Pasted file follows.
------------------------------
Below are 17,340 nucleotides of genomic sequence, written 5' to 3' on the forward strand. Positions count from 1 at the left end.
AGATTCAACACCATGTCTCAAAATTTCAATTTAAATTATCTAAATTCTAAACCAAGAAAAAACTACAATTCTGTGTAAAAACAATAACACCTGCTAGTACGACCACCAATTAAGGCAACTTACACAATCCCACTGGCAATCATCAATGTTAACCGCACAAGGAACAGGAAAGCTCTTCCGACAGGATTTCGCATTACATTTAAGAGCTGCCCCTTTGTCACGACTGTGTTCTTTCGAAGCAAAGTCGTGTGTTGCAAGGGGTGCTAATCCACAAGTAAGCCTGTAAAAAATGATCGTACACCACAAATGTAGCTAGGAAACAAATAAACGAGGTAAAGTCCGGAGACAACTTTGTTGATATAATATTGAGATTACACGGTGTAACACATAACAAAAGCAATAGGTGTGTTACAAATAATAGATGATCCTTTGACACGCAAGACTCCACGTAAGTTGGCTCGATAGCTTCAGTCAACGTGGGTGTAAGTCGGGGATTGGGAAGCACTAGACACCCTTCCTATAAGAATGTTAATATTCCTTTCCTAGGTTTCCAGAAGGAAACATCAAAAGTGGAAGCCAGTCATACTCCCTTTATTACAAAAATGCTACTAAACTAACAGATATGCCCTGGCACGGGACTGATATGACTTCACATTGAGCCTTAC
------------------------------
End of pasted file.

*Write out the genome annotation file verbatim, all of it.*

Below are 17,340 nucleotides of genomic sequence, written 5' to 3' on the forward strand. Positions count from 1 at the left end.
AGATTCAACACCATGTCTCAAAATTTCAATTTAAATTATCTAAATTCTAAACCAAGAAAAAACTACAATTCTGTGTAAAAACAATAACACCTGCTAGTACGACCACCAATTAAGGCAACTTACACAATCCCACTGGCAATCATCAATGTTAACCGCACAAGGAACAGGAAAGCTCTTCCGACAGGATTTCGCATTACATTTAAGAGCTGCCCCTTTGTCACGACTGTGTTCTTTCGAAGCAAAGTCGTGTGTTGCAAGGGGTGCTAATCCACAAGTAAGCCTGTAAAAAATGATCGTACACCACAAATGTAGCTAGGAAACAAATAAACGAGGTAAAGTCCGGAGACAACTTTGTTGATATAATATTGAGATTACACGGTGTAACACATAACAAAAGCAATAGGTGTGTTACAAATAATAGATGATCCTTTGACACGCAAGACTCCACGTAAGTTGGCTCGATAGCTTCAGTCAACGTGGGTGTAAGTCGGGGATTGGGAAGCACTAGACACCCTTCCTATAAGAATGTTAATATTCCTTTCCTAGGTTTCCAGAAGGAAACATCAAAAGTGGAAGCCAGTCATACTCCCTTTATTACAAAAATGCTACTAAACTAACAGATATGCCCTGGCACGGGACTGATATGACTTCACATTGAGCCTTAC